Don’t think the less of me!

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PREDICTABLY, dieting, giving up smoking and cutting down on drinking will be among the majority of new year resolutions destined for epic fail.

Yet, with the right help, an encouraging peer group and strong motivation, it is possible to carry one’s resolve through to a successful conclusion.

While it helps to have a wedding, graduation, once-in-a-lifetime holiday or other major event to aim for, many are now looking to change their bad habits not only to lose a couple of jeans sizes but to avoid untimely illhealth or worse.

And the stats show that people who join a group are more successful long-term than those who go it alone.

“It was definitely for health reasons that I finally conquered my constant battle with yo-yo 
diets,” said chef Will Mitchell (53) of Stirling, who travels through to Linlithgow to attend a weekly weigh in at a slimming group.

“I’m a team player and, when my wife suggested joining a weight loss group, I thought I’d give it a go. I got so much out of the group dynamic that the pounds just keep coming off.”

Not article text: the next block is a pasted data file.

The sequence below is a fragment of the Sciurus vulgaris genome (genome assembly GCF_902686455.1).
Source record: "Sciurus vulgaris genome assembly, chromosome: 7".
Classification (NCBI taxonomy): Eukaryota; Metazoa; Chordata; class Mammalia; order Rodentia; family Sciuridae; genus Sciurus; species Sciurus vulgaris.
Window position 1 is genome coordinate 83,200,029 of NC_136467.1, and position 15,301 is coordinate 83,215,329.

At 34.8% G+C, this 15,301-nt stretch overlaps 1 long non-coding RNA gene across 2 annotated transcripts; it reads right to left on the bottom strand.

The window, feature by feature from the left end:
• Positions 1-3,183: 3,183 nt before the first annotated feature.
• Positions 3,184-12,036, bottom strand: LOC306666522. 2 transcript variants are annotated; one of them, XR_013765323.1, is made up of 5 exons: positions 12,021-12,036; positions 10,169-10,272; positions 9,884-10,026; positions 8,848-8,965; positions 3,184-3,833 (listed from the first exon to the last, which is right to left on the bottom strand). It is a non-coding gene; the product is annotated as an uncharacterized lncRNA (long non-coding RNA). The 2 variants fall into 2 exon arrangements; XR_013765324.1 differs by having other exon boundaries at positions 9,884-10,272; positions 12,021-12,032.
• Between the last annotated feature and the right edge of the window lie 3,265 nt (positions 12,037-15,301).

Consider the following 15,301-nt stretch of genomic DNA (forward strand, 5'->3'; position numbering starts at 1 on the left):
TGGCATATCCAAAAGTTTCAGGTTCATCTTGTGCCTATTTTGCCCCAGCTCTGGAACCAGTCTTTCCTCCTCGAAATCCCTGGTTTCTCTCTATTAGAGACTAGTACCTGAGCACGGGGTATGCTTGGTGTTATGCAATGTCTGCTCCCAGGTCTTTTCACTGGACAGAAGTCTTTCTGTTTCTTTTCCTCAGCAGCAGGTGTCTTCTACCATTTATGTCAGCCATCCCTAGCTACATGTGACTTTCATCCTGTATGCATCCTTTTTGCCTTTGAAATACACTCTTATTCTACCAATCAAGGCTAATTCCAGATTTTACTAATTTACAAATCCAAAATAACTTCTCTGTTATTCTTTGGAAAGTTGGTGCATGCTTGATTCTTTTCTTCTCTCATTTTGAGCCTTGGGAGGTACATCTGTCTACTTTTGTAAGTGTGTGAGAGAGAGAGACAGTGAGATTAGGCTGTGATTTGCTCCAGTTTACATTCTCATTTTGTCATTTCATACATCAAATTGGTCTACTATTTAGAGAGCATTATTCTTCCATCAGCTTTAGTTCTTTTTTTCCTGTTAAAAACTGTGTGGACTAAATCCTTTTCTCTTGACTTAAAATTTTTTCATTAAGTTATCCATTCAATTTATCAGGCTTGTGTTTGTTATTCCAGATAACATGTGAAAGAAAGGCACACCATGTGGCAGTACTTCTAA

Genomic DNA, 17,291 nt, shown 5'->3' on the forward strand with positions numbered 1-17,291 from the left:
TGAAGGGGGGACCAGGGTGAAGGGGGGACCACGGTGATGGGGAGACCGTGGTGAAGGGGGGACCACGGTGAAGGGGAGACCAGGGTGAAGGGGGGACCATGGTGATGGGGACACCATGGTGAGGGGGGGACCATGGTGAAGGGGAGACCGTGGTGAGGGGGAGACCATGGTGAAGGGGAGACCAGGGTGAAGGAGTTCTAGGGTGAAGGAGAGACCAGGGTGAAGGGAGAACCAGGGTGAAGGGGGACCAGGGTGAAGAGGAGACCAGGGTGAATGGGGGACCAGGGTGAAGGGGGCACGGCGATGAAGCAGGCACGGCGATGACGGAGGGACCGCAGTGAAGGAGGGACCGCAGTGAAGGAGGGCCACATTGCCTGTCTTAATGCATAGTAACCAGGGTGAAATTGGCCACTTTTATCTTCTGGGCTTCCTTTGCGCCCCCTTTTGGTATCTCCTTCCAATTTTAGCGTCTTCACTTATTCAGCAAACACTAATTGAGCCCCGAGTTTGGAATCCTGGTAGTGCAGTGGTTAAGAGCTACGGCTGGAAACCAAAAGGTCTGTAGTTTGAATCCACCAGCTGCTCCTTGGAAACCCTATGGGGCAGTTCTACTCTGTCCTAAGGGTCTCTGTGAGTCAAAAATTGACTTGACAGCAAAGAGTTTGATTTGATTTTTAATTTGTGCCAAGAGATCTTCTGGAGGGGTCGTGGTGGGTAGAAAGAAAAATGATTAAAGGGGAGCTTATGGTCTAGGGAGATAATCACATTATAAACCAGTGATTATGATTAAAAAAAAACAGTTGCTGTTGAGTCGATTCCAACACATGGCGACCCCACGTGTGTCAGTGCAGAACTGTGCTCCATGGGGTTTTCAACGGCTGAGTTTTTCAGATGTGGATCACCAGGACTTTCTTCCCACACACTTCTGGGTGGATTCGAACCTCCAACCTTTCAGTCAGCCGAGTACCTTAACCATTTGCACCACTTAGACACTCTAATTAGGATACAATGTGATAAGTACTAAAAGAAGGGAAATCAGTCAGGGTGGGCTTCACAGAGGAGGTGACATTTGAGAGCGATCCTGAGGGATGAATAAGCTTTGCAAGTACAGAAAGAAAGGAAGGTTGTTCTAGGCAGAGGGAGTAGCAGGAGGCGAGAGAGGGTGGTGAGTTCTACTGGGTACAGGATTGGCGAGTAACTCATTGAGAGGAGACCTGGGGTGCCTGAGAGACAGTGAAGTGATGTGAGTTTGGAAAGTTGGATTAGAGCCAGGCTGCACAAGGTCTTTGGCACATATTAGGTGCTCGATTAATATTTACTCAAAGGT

While his initial weigh-in saw him tip 17.5 stone, he had managed to rack up a worrying almost 20 stone at his most overweight. Now, an impressive 14.5 stone, he is just a few pounds short of his target weight.

“I have a 23-year-old daughter and a son who’s 10,” said Will, “and I was getting so ill that I could hardly breathe let alone walk or get up and down stairs.

“I genuinely was worried that my kids would be without a father in their life before too long. As a trained chef, I appreciate good food so I wasn’t looking forward to the usual ‘banned’ foods.

‘‘It was a pleasant surprise to find I could still have a healthy full Scottish breakfast – just grill bacon and sausages instead of frying it in oil. Little changes like that kept me on track.”

Will was one of the growing number of men who are in the obesity ‘red zone’ and, according to the latest Scottish health survey published in October last year, there are more obese men in Scotland than women and, of those, men are fatter and their waistline bigger.

Yet, the survey said, fewer men than women care enough to do something about it or even recognise their size is a problem.

A recent men’s health report confirmed the latest findings adding that, despite well-established links between obesity and ill-health, men appear reluctant to engage in weightloss programmes, regardless of growing evidence of their success.